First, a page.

Estudo da produção de etanol a partir de xilose e xilooligômeros usando xilanases, xilose isomerase e levedura co-imobilizadas
Corradini, Felipe de Almeida Silva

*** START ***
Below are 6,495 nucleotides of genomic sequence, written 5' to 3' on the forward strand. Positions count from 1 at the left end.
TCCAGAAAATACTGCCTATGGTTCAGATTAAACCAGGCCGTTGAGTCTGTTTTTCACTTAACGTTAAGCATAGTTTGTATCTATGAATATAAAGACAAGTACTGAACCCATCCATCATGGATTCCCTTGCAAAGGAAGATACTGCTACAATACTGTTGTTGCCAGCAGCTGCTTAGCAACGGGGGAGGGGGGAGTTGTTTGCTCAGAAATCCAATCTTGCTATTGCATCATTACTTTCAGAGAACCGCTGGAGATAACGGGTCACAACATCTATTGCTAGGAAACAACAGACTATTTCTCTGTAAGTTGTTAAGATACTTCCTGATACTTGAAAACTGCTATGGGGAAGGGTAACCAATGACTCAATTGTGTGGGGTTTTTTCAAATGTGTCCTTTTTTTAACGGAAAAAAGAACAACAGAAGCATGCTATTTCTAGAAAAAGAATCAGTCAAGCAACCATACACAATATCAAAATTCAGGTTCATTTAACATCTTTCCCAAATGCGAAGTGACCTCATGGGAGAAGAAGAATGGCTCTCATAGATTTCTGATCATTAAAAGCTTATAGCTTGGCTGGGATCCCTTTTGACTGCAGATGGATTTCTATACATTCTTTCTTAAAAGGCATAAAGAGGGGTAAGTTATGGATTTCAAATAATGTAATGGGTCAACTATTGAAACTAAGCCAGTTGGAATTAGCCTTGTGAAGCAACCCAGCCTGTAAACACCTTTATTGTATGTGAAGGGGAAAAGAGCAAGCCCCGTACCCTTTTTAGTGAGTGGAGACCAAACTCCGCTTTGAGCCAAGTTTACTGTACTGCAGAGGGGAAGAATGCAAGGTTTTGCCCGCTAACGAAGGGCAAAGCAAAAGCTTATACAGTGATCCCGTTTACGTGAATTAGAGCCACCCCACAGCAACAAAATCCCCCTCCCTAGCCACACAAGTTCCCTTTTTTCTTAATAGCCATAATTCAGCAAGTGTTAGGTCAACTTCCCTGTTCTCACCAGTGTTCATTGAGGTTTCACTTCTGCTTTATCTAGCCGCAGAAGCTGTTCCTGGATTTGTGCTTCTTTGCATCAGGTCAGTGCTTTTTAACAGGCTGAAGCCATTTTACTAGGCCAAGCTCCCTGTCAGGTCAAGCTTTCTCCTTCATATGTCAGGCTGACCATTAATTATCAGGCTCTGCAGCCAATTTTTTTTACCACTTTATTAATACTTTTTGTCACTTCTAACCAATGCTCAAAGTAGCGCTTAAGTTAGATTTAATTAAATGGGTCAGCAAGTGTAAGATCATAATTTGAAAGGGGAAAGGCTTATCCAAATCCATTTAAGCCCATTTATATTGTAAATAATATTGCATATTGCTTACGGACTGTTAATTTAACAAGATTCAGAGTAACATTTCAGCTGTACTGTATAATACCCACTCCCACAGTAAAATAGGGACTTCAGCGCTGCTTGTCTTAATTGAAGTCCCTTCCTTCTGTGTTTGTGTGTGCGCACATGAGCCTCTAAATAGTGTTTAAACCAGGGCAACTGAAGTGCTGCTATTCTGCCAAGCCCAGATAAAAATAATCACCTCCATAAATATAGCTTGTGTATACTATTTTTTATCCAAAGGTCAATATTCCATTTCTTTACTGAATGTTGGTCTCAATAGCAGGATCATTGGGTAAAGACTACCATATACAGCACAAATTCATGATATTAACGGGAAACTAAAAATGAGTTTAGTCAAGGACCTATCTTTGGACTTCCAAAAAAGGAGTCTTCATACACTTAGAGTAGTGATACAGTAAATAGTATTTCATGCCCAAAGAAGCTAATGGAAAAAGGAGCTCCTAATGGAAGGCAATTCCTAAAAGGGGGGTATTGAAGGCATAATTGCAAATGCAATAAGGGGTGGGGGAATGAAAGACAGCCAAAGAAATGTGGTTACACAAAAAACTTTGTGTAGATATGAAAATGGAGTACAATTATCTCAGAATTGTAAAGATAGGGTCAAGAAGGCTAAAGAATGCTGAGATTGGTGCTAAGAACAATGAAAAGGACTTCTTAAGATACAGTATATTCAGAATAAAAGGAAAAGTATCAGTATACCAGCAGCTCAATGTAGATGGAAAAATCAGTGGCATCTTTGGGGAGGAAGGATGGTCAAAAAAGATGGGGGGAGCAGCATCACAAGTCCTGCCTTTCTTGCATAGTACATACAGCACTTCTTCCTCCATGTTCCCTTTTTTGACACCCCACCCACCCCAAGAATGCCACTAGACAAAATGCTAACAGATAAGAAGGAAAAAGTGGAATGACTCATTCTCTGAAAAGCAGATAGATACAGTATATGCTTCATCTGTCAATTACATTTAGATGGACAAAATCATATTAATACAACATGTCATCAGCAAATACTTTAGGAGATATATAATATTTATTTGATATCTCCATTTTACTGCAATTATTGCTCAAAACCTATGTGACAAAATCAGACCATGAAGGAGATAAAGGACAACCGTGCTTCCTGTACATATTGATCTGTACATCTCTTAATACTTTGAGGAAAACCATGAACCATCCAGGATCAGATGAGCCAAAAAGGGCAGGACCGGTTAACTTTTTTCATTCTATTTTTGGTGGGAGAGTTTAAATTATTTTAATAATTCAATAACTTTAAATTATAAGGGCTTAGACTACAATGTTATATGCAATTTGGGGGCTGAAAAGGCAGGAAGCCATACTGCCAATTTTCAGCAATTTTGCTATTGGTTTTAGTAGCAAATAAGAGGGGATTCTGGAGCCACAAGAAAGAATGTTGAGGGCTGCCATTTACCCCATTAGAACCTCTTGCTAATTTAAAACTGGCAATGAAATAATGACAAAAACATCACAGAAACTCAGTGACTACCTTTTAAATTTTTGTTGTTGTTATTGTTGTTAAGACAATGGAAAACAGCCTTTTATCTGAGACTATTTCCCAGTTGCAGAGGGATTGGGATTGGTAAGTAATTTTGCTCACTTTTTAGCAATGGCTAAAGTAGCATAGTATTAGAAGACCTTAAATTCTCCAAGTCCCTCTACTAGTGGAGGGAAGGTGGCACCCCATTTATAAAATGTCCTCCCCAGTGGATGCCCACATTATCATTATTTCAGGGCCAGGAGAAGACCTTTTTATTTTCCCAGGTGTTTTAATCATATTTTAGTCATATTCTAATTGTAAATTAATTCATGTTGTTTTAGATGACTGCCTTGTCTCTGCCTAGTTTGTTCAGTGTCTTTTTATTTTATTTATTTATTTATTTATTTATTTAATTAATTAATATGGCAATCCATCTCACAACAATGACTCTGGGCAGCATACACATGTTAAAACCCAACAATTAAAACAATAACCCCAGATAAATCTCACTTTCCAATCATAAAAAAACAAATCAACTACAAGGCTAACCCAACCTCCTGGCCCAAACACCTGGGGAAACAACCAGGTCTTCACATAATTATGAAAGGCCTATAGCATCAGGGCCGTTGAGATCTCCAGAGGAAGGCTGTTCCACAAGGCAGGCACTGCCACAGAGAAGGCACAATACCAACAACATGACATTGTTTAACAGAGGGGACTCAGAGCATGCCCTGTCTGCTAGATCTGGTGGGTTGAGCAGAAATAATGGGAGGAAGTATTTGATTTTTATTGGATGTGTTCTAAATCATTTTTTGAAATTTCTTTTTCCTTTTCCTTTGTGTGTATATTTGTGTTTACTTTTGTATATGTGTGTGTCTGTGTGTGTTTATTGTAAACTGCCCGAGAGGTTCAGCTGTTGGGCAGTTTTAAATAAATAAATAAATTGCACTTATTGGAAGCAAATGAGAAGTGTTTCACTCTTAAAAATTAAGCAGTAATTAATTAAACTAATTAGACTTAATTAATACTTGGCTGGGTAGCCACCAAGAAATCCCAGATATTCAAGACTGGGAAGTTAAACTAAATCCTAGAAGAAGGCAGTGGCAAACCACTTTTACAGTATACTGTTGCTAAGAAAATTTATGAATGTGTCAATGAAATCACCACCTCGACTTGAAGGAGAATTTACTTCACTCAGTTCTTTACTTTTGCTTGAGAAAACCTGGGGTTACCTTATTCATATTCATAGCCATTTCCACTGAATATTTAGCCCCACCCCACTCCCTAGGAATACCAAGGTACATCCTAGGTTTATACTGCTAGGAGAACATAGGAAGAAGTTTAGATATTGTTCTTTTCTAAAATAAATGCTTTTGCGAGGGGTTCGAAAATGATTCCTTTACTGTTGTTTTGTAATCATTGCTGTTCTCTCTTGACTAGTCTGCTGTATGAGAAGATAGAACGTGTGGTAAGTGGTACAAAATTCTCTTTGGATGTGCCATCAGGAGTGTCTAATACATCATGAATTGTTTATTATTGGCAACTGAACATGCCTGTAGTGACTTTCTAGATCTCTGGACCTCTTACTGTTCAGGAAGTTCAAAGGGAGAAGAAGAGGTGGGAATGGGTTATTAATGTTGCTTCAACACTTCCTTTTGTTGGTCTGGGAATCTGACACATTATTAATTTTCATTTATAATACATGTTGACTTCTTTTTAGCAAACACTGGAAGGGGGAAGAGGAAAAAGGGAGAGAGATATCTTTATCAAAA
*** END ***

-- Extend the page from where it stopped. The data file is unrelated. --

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The production of ethanol from xylose with the yeast Saccharomyces cerevisiae was initiated in the group with the SIF process (simultaneous isomerization and fermentation). This process allows total conversion of xylose, but has been shown to be vulnerable to bacterial contamination. The process of simultaneous hydrolysis, isomerization and fermentation (SHIF) of xylooligomers was then proposed as an alternative for the fermentation of pentoses by commercial yeast. In this process, a xylanase cocktail hydrolyses the substrate to xylose, which, by the action of xylose isomerase, is transformed into xylulose, which is then fermented to ethanol by S.cerevisiae. All reactions take place within the biocatalyst where enzymes and yeast are co-immobilized. It was possible to produce ethanol by this process, but the first tests showed that the substrate conversion was incomplete, requiring investigation of the possible causes of the problem. The inefficiency of the hydrolysis stage, catalyzed by endo- / exoxylanases and β-xylosidase, a non-existent step in the SIF process, was the first hypothesis verified. The need to produce a standard substrate for the study of this reaction stage was the first challenge faced, since birchwood xylan, a commercial substrate previously used, was discontinued. A substrate was then produced in the laboratory from bleached eucalyptus pulp. Xylan was extracted with 4% NaOH solution at 25 °C, precipitated with glacial acetic acid and lyophilized. An autoclave heat pretreatment (15 min, 121 °C, 1 atm) allowed to increase the solubility of the carbohydrate chains. The xylan thus obtained was hydrolyzed by xylanases at the same rate as the commercial birchwood xylan, and made it possible to begin the investigation of the hydrolysis reaction. The observed xylobiose accumulation indicated that the inefficiency of the hydrolysis was due to the low concentration of β-xylosidase in the commercial enzymatic complexes. After cloning the Bacillus subtilis β-xylosidase gene in Escherichia coli, the recombinant enzyme was produced, purified and characterized. The results showed reduced enzyme activity at the process pH and low operational stability. The immobilization and stabilization of β-xylosidase in agarose-glyoxyl support proved to be efficient, as it considerably increased the thermal stability of the enzyme at 35 °C (164x) and 50 °C (3605x), with no significant loss of activity of the derivative after 10 consecutive hydrolysis cycles. The commercial xylanolytic complex Multifect, mainly responsible for the endoxylanase action, was immobilized on chitosan-glutaraldehyde. This technique does not allow a significant increase in the stability of complex enzymes with immobilization, but since soluble xylanases already have good stability at 35 °C, no new protocols have been tested. The obtained derivatives presented recovered activities maximum of 50%. Activity assays at different temperatures did not indicate the presence of diffusive effects, possibly being the enzymatic distortion due to the formation of multiple bonds with the support a probable reason for the 50% loss of immobilization activity. The obtained derivative was capable to hydrolyze the hydrothermal liquor in smaller XOS (X<6), with XOS yields of 56.3% and xylose of 12.9%. The high concentration of xylobiose (28.8 g.L-1) accumulated indicated a need to complement the enzymatic cocktail with more β-xylosidase. Hydrolyses supplemented with β-xylosidase derivative increased yields of xylose to 34.2%, yielding 46.5 g.L-1 xylose and reducing xylobiose to 7.4 g.L-1. The failure to obtain complete conversion of xyloligomers into xylose may be due to inhibitory effects of the product or limitation of the action of endoxylanases by their specificity to the substrate. The results obtained, however, were considered satisfactory for initial studies of the SHIF process. Another possible explanation for the SHIF halt would be the inhibitory effects of calcium ions and / or the hydrolysis reaction byproducts (e.g. XOS) on the action of xylose isomerase. Ca2+ isomerization tests showed that the reduction of the isomerization reaction rate truly occurs, with competition between the Ca2+ and Mg2+ ions for the metal site inside the enzyme. The isomerization velocity was affected by X2 only at high substrate concentrations (CS> 50 g.L-1), characterizing the competitive inhibition (R² = 0.99). The isomerization rate was significantly reduced under SHIF conditions (pH 5.6 35 ° C) and was even more affected by the combined effect of the presence of Ca2+ and X2 ions, although the reaction did not completely stop. These effects should therefore not be responsible for the incomplete conversion of the substrate. New assays of the SHIF process confirmed the importance of the β-xylosidase derivative in the biocatalyst composition, with an increase in ethanol production. The addition of more yeast to the reactor increased the consumption of the pentoses and led to an increase in ethanol production to 0.221 g.g-1 and 0.153 g.L-1.h-1), indicating that the SHIF process stagnation could also be related to the reduced speed of xylulose fermentation. It was decided at this point to compare the performance of genetically modified S. cerevisiae with that of commercial yeast in the fermentation of xylooligomers obtained by hydrothermal treatment of sugarcane bagasse. The SHIF process again showed stagnation, reaching only 5 g.L-1 of ethanol. Using the recombinant yeast, the simultaneous hydrolysis and fermentation-SHF process is performed, since this microorganism does the in vivo isomerization. In this process, ethanol concentration was increased to 15 g.L-1, generated from xylose already present in the hydrothermal liquor and the partial hydrolysis of xylooligomers. However, with the recombinant yeast stagnation was also observed, with accumulation of xylose in solution. These results thus indicate that the hydrolysis process generates some condition affecting the fermentation. The pH control allowed a small increase of the conversion in the SHIF and SHF processes, but did not prevent the stagnation. After the tests, 95% of the wild yeast and 50% of the genetically modified yeast remained viable. It has been observed that the reduction in fermentation rate may be related to an observed increase in acetic acid concentration generated in the hydrolysis step and which would be affecting both commercial and recombinant yeast. Thus, although it has not achieved full elucidation of the phenomena present in this complex process, this work allowed a great increase in the knowledge of the SHIF process, providing important indications for the necessary continuity of its study, in view of the total conversion of xylooligomers.